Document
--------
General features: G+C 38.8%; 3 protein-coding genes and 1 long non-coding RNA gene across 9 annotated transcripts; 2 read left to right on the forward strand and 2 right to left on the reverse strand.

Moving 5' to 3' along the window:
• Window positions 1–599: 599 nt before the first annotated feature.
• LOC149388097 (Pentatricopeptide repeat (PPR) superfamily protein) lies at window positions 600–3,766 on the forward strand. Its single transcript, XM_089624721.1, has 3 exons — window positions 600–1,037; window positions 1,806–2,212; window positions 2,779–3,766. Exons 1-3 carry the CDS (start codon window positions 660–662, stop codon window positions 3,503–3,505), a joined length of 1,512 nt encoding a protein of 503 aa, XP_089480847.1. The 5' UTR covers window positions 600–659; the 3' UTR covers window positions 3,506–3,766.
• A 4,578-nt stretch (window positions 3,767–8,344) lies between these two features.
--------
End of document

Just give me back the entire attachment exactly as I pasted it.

General features: G+C 38.8%; 3 protein-coding genes and 1 long non-coding RNA gene across 9 annotated transcripts; 2 read left to right on the forward strand and 2 right to left on the reverse strand.

Moving 5' to 3' along the window:
• Window positions 1–599: 599 nt before the first annotated feature.
• LOC149388097 (Pentatricopeptide repeat (PPR) superfamily protein) lies at window positions 600–3,766 on the forward strand. Its single transcript, XM_089624721.1, has 3 exons — window positions 600–1,037; window positions 1,806–2,212; window positions 2,779–3,766. Exons 1-3 carry the CDS (start codon window positions 660–662, stop codon window positions 3,503–3,505), a joined length of 1,512 nt encoding a protein of 503 aa, XP_089480847.1. The 5' UTR covers window positions 600–659; the 3' UTR covers window positions 3,506–3,766.
• A 4,578-nt stretch (window positions 3,767–8,344) lies between these two features.